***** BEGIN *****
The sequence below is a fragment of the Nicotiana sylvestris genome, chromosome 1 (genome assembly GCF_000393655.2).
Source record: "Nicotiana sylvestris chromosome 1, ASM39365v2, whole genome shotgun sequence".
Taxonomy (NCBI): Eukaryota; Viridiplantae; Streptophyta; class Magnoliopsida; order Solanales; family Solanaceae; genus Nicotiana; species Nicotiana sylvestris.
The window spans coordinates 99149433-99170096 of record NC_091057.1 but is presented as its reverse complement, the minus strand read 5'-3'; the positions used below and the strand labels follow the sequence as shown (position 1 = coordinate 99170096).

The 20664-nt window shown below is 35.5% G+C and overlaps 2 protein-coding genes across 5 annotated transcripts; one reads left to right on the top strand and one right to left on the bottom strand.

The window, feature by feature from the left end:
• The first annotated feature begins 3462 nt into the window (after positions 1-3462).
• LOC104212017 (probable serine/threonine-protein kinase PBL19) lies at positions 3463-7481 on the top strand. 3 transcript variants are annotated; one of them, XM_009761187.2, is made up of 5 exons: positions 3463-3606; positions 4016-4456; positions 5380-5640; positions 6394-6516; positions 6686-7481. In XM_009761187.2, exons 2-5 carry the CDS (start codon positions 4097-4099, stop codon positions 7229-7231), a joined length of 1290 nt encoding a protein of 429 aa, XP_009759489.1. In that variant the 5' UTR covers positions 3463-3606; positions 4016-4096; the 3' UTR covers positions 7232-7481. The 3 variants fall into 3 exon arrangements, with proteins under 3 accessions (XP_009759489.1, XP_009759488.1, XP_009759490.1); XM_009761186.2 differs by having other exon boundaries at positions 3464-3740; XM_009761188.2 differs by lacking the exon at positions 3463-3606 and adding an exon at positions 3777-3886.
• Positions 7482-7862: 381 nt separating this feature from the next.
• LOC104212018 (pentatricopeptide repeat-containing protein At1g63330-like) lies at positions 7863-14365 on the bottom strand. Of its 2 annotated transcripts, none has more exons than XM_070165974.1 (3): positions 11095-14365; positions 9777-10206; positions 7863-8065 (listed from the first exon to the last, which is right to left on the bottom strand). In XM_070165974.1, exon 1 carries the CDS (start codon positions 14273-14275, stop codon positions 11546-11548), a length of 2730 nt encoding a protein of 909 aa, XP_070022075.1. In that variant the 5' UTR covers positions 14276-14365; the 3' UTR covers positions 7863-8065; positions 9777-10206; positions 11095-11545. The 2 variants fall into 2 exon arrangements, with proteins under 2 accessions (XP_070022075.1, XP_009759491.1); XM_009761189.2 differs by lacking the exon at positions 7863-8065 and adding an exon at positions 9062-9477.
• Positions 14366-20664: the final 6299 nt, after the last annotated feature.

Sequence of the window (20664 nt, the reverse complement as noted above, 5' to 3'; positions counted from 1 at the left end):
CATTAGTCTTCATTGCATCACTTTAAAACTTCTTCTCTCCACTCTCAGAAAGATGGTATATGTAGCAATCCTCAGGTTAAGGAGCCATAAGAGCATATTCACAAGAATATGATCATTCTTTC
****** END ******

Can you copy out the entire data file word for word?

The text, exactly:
The sequence below is a fragment of the Nicotiana sylvestris genome, chromosome 1 (genome assembly GCF_000393655.2).
Source record: "Nicotiana sylvestris chromosome 1, ASM39365v2, whole genome shotgun sequence".
Taxonomy (NCBI): Eukaryota; Viridiplantae; Streptophyta; class Magnoliopsida; order Solanales; family Solanaceae; genus Nicotiana; species Nicotiana sylvestris.
The window spans coordinates 99149433-99170096 of record NC_091057.1 but is presented as its reverse complement, the minus strand read 5'-3'; the positions used below and the strand labels follow the sequence as shown (position 1 = coordinate 99170096).

The 20664-nt window shown below is 35.5% G+C and overlaps 2 protein-coding genes across 5 annotated transcripts; one reads left to right on the top strand and one right to left on the bottom strand.

The window, feature by feature from the left end:
• The first annotated feature begins 3462 nt into the window (after positions 1-3462).
• LOC104212017 (probable serine/threonine-protein kinase PBL19) lies at positions 3463-7481 on the top strand. 3 transcript variants are annotated; one of them, XM_009761187.2, is made up of 5 exons: positions 3463-3606; positions 4016-4456; positions 5380-5640; positions 6394-6516; positions 6686-7481. In XM_009761187.2, exons 2-5 carry the CDS (start codon positions 4097-4099, stop codon positions 7229-7231), a joined length of 1290 nt encoding a protein of 429 aa, XP_009759489.1. In that variant the 5' UTR covers positions 3463-3606; positions 4016-4096; the 3' UTR covers positions 7232-7481. The 3 variants fall into 3 exon arrangements, with proteins under 3 accessions (XP_009759489.1, XP_009759488.1, XP_009759490.1); XM_009761186.2 differs by having other exon boundaries at positions 3464-3740; XM_009761188.2 differs by lacking the exon at positions 3463-3606 and adding an exon at positions 3777-3886.
• Positions 7482-7862: 381 nt separating this feature from the next.
• LOC104212018 (pentatricopeptide repeat-containing protein At1g63330-like) lies at positions 7863-14365 on the bottom strand. Of its 2 annotated transcripts, none has more exons than XM_070165974.1 (3): positions 11095-14365; positions 9777-10206; positions 7863-8065 (listed from the first exon to the last, which is right to left on the bottom strand). In XM_070165974.1, exon 1 carries the CDS (start codon positions 14273-14275, stop codon positions 11546-11548), a length of 2730 nt encoding a protein of 909 aa, XP_070022075.1. In that variant the 5' UTR covers positions 14276-14365; the 3' UTR covers positions 7863-8065; positions 9777-10206; positions 11095-11545. The 2 variants fall into 2 exon arrangements, with proteins under 2 accessions (XP_070022075.1, XP_009759491.1); XM_009761189.2 differs by lacking the exon at positions 7863-8065 and adding an exon at positions 9062-9477.
• Positions 14366-20664: the final 6299 nt, after the last annotated feature.

Sequence of the window (20664 nt, the reverse complement as noted above, 5' to 3'; positions counted from 1 at the left end):
CATTAGTCTTCATTGCATCACTTTAAAACTTCTTCTCTCCACTCTCAGAAAGATGGTATATGTAGCAATCCTCAGGTTAAGGAGCCATAAGAGCATATTCACAAGAATATGATCATTCTTTC